Educating The Next Generation Of Doctors Is Threatened

October 17, 2022

Education is at a turning point, especially in colleges and universities, and in the field of medicine. Will these institutions of higher learning fulfill their intended purpose of teaching and the development of the minds, social and moral precepts of the students?    

Your last visit to the doctor for an annual checkup revealed a problem that will require the attention of a specialist in the field of the particular condition you’re dealing with. This individual will avail you of his or her knowledge and experience, which may possibly require surgery, to remedy the problem and restore your good health.

The usual method for finding a specialist is to refer to the user guide that’s issued by your medical plan. And unless you receive a referral from the general practitioner or an outside recommendation, the individual you select will be a stranger. What is the first thought that comes to mind when you are confronted with this situation? You are of course concerned like most people would be, and part of that concern, aside from the surgery itself, is the expertise of the specialist that will perform the procedure.

Good health is of great significance, both for your own well-being and that of your family. It is imperative that the individual you will come to rely on is well-versed and skilled in performing the necessary care. But then how certain can you be? Will a visit to the specialist’s office, asking questions, discussing your condition, satisfy your concern and anxiety, and how is his or her bedside manner? You do notice there is a diploma in a frame on the wall, which says this individual graduated from a legitimate medical school and hopefully is qualified.

Years ago people in need of medical assistance did not have much of a choice, due to a scarcity of doctors, and there was no internet to do any research, so the alternatives were few. But today things are different; there are considerably more medical practitioners to choose from and the expectation is they know their craft. However, those things that have changed also include social and cultural norms and conventional standards.

Education has also gone through a transformation that places more of an emphasis on the mental and emotional state of a student, and not test scores, graduating even those whose performance has shown they have not met the standard requirement to advance. Hard work and merit seem to have fallen by the wayside. The belief among some is that schools seek to impress the bureaucracy and parents with high graduation numbers.

At one time meritocracy and standards of excellence were the hallmarks of education, but have since eroded, and this new dynamic has infected the entire system, from K-12 through higher education. This is where the medical practitioner you rely on must have achieved the necessary knowledge, expertise, and ethical standards to carry on in this important field of medicine.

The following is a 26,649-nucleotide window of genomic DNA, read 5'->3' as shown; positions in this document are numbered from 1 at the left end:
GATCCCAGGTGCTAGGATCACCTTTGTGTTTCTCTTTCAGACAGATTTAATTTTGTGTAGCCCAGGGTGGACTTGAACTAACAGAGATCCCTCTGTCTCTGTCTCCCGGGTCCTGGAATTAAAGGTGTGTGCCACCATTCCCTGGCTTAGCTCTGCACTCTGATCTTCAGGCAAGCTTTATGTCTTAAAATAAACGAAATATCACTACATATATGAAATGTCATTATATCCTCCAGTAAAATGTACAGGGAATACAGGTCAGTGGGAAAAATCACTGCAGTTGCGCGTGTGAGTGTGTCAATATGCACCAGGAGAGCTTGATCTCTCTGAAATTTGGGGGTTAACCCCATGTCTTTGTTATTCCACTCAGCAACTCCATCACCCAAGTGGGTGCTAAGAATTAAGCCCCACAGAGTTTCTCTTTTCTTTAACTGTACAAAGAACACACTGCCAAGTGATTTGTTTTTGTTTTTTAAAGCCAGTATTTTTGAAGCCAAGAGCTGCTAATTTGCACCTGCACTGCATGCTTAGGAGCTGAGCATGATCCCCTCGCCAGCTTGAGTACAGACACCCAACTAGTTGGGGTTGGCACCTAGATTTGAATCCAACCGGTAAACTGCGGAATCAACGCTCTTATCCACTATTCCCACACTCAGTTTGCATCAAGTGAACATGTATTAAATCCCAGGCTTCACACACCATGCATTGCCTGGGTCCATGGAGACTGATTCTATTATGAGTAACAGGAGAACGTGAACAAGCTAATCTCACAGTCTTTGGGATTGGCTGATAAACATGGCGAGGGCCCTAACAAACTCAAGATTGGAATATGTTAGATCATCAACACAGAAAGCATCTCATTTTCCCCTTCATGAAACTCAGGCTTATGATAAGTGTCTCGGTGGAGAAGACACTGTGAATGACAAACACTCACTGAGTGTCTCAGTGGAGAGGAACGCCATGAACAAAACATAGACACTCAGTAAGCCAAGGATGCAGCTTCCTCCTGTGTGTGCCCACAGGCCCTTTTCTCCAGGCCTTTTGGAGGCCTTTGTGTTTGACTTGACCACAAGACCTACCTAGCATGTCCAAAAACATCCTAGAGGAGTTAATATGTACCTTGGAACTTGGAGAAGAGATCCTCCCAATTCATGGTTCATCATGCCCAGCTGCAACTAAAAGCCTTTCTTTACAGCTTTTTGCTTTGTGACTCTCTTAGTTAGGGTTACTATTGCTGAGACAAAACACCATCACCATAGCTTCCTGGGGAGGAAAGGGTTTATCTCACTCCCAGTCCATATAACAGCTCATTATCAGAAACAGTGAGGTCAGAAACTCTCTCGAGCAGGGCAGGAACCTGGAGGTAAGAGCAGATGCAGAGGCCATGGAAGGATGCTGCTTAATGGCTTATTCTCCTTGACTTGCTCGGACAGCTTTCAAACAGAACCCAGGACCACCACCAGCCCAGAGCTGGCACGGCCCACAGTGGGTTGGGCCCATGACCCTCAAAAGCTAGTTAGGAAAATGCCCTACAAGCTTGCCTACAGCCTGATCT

There are members of the medical profession who have voiced their concern over what they believe is a lowering of standards, and deterioration of education in medicine. Recently New York University saw fit to fire Professor Maitland Jones; and what you might ask was the instructor’s infringement on higher learning, his organic chemistry course, which by the way he wrote the textbook on, was “Too Hard.”

The professor's students, undoubtedly a bunch of woke spoiled brats, complained to NYU that the inadequate grades they were given would impede their gaining admittance to medical school. According to the professor, “They (the students) were not coming to class, they weren’t watching the videos - that the professor with his own money produced, and they were not able to answer any questions.”  

Instead of dealing with the students for their negligence, ineptitude, and inability to do the work, NYU in a cowardly fashion, felt it was easier and less of a problem to dismiss the professor, who is considered the authority on organic chemistry; the study of organic structures is a vital and necessary course in the study of medicine.

Dr. Stanley Goldfarb, Associate Dean of curriculum at the University of Pennsylvania, criticized the senseless and outrageous decision by NYU, and stated the importance of organic chemistry, “Organic Chemistry is a very difficult subject. Doing well in the course in college has been a litmus test for medical school suitability. It demands discipline, the ability to think in three dimensions, memorizing complex structures, managing a series of chemical rules, and solving intricate problems. Its intellectual demands and need for disciplined study and problem solving are a must for doctors throughout their careers.”

What does all this mean; are we to surmise the quality, knowledge, and abilities of the doctors who we will have to rely on for medical care in years to come may not be that qualified? Are colleges and universities concentrating more on satisfying students’ demands and graduation rates, wanting to look good, and negligent in educating future doctors? Time will tell, hopefully for the better, for lives will depend on it.

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